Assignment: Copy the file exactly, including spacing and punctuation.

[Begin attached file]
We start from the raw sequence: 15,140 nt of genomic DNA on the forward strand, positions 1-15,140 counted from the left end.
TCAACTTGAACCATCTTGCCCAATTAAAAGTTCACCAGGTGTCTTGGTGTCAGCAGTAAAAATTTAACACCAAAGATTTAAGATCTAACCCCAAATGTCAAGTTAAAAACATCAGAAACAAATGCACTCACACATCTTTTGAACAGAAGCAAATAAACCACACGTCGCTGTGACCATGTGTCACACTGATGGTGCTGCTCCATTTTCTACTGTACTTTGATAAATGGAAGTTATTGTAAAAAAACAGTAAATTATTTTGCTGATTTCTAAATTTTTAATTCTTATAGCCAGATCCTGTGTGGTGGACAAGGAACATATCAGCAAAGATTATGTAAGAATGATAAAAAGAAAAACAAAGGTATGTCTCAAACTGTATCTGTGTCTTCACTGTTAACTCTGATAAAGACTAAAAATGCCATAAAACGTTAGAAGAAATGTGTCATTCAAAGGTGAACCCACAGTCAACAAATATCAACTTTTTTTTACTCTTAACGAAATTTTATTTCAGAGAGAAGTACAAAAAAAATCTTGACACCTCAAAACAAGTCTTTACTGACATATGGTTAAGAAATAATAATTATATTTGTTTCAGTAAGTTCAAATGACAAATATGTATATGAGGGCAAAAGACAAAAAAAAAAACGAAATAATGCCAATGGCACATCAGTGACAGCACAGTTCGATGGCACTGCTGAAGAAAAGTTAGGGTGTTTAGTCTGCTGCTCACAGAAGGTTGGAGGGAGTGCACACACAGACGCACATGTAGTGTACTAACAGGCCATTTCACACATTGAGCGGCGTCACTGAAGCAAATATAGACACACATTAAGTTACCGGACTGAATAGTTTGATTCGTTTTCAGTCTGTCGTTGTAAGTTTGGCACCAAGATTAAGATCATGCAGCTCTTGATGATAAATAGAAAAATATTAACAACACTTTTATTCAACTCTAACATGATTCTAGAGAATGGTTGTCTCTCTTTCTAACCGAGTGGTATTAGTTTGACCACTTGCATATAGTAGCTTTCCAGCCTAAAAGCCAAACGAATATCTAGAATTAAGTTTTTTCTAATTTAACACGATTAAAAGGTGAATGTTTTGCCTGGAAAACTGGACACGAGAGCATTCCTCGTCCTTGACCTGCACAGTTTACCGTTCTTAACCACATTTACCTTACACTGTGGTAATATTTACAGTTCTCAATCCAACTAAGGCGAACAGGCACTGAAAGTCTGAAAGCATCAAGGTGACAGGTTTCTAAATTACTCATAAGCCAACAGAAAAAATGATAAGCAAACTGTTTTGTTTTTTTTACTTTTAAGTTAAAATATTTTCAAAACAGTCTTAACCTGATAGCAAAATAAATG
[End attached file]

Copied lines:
We start from the raw sequence: 15,140 nt of genomic DNA on the forward strand, positions 1-15,140 counted from the left end.
TCAACTTGAACCATCTTGCCCAATTAAAAGTTCACCAGGTGTCTTGGTGTCAGCAGTAAAAATTTAACACCAAAGATTTAAGATCTAACCCCAAATGTCAAGTTAAAAACATCAGAAACAAATGCACTCACACATCTTTTGAACAGAAGCAAATAAACCACACGTCGCTGTGACCATGTGTCACACTGATGGTGCTGCTCCATTTTCTACTGTACTTTGATAAATGGAAGTTATTGTAAAAAAACAGTAAATTATTTTGCTGATTTCTAAATTTTTAATTCTTATAGCCAGATCCTGTGTGGTGGACAAGGAACATATCAGCAAAGATTATGTAAGAATGATAAAAAGAAAAACAAAGGTATGTCTCAAACTGTATCTGTGTCTTCACTGTTAACTCTGATAAAGACTAAAAATGCCATAAAACGTTAGAAGAAATGTGTCATTCAAAGGTGAACCCACAGTCAACAAATATCAACTTTTTTTTACTCTTAACGAAATTTTATTTCAGAGAGAAGTACAAAAAAAATCTTGACACCTCAAAACAAGTCTTTACTGACATATGGTTAAGAAATAATAATTATATTTGTTTCAGTAAGTTCAAATGACAAATATGTATATGAGGGCAAAAGACAAAAAAAAAAACGAAATAATGCCAATGGCACATCAGTGACAGCACAGTTCGATGGCACTGCTGAAGAAAAGTTAGGGTGTTTAGTCTGCTGCTCACAGAAGGTTGGAGGGAGTGCACACACAGACGCACATGTAGTGTACTAACAGGCCATTTCACACATTGAGCGGCGTCACTGAAGCAAATATAGACACACATTAAGTTACCGGACTGAATAGTTTGATTCGTTTTCAGTCTGTCGTTGTAAGTTTGGCACCAAGATTAAGATCATGCAGCTCTTGATGATAAATAGAAAAATATTAACAACACTTTTATTCAACTCTAACATGATTCTAGAGAATGGTTGTCTCTCTTTCTAACCGAGTGGTATTAGTTTGACCACTTGCATATAGTAGCTTTCCAGCCTAAAAGCCAAACGAATATCTAGAATTAAGTTTTTTCTAATTTAACACGATTAAAAGGTGAATGTTTTGCCTGGAAAACTGGACACGAGAGCATTCCTCGTCCTTGACCTGCACAGTTTACCGTTCTTAACCACATTTACCTTACACTGTGGTAATATTTACAGTTCTCAATCCAACTAAGGCGAACAGGCACTGAAAGTCTGAAAGCATCAAGGTGACAGGTTTCTAAATTACTCATAAGCCAACAGAAAAAATGATAAGCAAACTGTTTTGTTTTTTTTACTTTTAAGTTAAAATATTTTCAAAACAGTCTTAACCTGATAGCAAAATAAATG